Highlighted

How to go about setting a »No hyphenation book«?

Contributor ,
May 15, 2020

Copy link to clipboard

Copied

Hi there!

 

I am about to do the text setting of a 200+ pages book in which for a certain reason hyphenation is not allowed. It will feature quite normal page layout dimensions and justified text of may be 10 pt and everything – but again: no hyphenation.

 

I can think of two ways trying to minimize the bad optical consequences of this harsh constraint:

 

  • Kind of loosing the Justification settings

 

  • Picking a typeface, that first of all fits well under these circumstances especially

 

Anybody around here, with some in deep experiences with a task like this? What else would you suggest?

 

Thanks a lot!

My problem with this is that I kind of detest glyph scaling values other than 100 %. Even 99/100/101 gives me sleeping problems. So I have to stick with Word and Letter Spacing basically. And with selecting a suitable typeface for this task of course. I did quite some testing these days, and I found those four to be about the best ones:

 

Adobe Garamond Pro

Charter

Life

Quay

TOPICS
How to, Print, Type

Views

1.3K

Likes

Translate

Translate

Report

Report
Community Guidelines
Be kind and respectful, give credit to the original source of content, and search for duplicates before posting. Learn more

How to go about setting a »No hyphenation book«?

Contributor ,
May 15, 2020

Copy link to clipboard

Copied

Hi there!

 

I am about to do the text setting of a 200+ pages book in which for a certain reason hyphenation is not allowed. It will feature quite normal page layout dimensions and justified text of may be 10 pt and everything – but again: no hyphenation.

 

I can think of two ways trying to minimize the bad optical consequences of this harsh constraint:

 

  • Kind of loosing the Justification settings

 

  • Picking a typeface, that first of all fits well under these circumstances especially

 

Anybody around here, with some in deep experiences with a task like this? What else would you suggest?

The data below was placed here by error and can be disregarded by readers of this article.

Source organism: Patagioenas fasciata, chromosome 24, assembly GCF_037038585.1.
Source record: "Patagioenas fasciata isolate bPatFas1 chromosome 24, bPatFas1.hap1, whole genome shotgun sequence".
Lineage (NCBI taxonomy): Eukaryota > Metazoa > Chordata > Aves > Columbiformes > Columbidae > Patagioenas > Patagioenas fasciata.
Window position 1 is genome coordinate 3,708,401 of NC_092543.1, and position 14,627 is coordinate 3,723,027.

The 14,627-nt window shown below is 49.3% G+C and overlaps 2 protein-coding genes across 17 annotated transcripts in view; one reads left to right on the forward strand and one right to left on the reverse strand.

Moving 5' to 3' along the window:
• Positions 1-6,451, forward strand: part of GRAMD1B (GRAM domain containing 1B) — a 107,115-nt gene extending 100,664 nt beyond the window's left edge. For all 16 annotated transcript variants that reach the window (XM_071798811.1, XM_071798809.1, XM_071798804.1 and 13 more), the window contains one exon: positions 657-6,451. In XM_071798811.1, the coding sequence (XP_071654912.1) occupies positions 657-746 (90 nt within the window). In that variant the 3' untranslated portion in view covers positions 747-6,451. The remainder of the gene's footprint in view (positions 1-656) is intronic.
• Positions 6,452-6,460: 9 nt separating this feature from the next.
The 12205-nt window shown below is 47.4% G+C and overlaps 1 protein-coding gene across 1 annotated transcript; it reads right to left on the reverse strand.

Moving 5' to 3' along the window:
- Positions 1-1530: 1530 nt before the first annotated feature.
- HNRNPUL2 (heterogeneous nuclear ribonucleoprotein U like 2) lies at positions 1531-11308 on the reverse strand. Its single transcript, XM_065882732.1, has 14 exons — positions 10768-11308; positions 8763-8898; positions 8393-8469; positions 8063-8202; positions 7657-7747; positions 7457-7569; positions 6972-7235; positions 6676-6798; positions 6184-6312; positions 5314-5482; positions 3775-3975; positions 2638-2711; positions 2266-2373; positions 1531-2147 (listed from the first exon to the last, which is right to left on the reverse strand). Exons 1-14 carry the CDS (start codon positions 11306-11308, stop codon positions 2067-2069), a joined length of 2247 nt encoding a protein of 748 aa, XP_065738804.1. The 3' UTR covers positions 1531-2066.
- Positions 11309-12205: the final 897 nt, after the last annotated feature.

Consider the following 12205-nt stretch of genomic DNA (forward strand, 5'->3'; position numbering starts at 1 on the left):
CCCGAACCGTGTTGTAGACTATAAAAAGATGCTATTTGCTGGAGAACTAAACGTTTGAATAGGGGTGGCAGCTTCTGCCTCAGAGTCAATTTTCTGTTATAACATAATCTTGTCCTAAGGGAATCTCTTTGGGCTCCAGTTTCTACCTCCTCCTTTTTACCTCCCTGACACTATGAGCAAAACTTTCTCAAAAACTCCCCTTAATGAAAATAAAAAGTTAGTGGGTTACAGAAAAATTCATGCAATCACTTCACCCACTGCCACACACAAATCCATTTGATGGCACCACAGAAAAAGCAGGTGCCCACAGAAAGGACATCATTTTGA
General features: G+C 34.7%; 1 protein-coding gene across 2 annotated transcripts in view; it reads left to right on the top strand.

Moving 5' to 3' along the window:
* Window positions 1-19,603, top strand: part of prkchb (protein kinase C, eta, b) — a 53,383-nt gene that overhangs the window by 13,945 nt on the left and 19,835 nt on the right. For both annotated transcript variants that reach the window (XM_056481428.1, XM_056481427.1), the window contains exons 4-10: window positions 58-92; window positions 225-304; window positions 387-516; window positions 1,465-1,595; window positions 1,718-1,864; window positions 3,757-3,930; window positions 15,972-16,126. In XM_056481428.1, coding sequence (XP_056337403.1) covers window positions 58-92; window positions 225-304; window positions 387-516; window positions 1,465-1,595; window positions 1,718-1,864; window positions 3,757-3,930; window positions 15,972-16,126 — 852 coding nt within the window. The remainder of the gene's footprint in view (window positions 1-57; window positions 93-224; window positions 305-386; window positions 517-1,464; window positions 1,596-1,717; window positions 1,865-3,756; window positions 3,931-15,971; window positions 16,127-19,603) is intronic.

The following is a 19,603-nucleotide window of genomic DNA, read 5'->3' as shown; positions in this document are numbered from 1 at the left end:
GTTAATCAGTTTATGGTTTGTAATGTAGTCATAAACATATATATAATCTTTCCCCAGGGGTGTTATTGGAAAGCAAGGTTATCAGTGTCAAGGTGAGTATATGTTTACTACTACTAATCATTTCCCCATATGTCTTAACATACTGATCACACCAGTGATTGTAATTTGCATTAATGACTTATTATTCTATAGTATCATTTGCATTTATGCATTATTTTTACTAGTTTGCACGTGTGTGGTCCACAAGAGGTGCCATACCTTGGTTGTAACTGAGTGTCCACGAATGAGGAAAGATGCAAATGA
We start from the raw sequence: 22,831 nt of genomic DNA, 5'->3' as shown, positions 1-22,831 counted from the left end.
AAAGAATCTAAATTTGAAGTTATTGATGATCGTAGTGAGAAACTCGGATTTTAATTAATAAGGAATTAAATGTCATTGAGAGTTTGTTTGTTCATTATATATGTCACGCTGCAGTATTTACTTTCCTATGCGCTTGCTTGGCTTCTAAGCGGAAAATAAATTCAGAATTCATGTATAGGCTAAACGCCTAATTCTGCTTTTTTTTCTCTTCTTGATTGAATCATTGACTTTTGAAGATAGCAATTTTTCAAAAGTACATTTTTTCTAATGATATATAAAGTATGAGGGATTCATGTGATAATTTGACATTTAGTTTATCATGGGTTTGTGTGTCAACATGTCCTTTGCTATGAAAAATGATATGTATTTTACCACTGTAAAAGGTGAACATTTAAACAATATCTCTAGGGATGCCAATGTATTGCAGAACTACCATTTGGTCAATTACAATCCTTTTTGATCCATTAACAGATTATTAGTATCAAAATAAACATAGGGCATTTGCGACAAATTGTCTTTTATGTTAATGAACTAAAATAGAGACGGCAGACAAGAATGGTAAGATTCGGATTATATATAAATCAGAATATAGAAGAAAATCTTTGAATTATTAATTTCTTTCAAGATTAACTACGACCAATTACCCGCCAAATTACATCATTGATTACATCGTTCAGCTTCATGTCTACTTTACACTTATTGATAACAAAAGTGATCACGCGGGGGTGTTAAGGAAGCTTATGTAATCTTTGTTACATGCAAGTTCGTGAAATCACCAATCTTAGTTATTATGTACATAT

Thanks a lot!

My problem with this is that I kind of detest glyph scaling values other than 100 %. Even 99/100/101 gives me sleeping problems. So I have to stick with Word and Letter Spacing basically. And with selecting a suitable typeface for this task of course. I did quite some testing these days, and I found those four to be about the best ones:

 

Adobe Garamond Pro

Charter

Life

Quay

TOPICS
How to, Print, Type

Views

1.3K

Likes

Translate

Translate

Report

Report
Community Guidelines
Be kind and respectful, give credit to the original source of content, and search for duplicates before posting. Learn more
May 15, 2020 0
Adobe Community Professional ,
May 16, 2020

Copy link to clipboard

Copied

Designing the book with a longer line length.

For example, a wide 1-column layout will have less need for hyphenation and justified white spaces than a 2- or 3-column layout.

Also choose a font with a taller x-height, such as Noto Sans & Serif https://fonts.google.com/?query=Noto. Or Roberto https://fonts.google.com/?query=roboto 

 

Bevi Chagnon | Designer & Technologist for Accessible InDesign + PDFs | Books @ www.PubCom.com/books — NEW! Accessible InDesign + PDF

Likes

Translate

Translate

Report

Report
Community Guidelines
Be kind and respectful, give credit to the original source of content, and search for duplicates before posting. Learn more
Reply
Loading...
May 16, 2020 2
Most Valuable Participant ,
May 16, 2020

Copy link to clipboard

Copied

Bevi has given you good advice but justified text with no hyphenation will never yield a very good result. If you want to break rules like this, it's usually a good idea to tell us why.

Likes

Translate

Translate

Report

Report
Community Guidelines
Be kind and respectful, give credit to the original source of content, and search for duplicates before posting. Learn more
Reply
Loading...
May 16, 2020 1
Contributor ,
May 16, 2020

Copy link to clipboard

Copied

Yeah, no question about it. But in this case, it’s a matter of sacrifice one thing in order to achieve another thing (which my client needs). And I’m up to minimize the damage that sacrifice may cause 😉

 

This includes selecting the »ideal« typeface(s) for this. In combination with some (yet to be elaborated) smart H&J settings, I believe that a result is possible, which is at least uhm, acceptable.

 

I tried Bevi’s fonts as well as some others before. It’s interesting that under this crucial circumstances they all »behave« differently, and even more that good old Adobe Garamond Pro is among those doing quite well here.

Likes

Translate

Translate

Report

Report
Community Guidelines
Be kind and respectful, give credit to the original source of content, and search for duplicates before posting. Learn more
Reply
Loading...
May 16, 2020 0
Most Valuable Participant ,
May 16, 2020

Copy link to clipboard

Copied

Work with Paragraph Styles!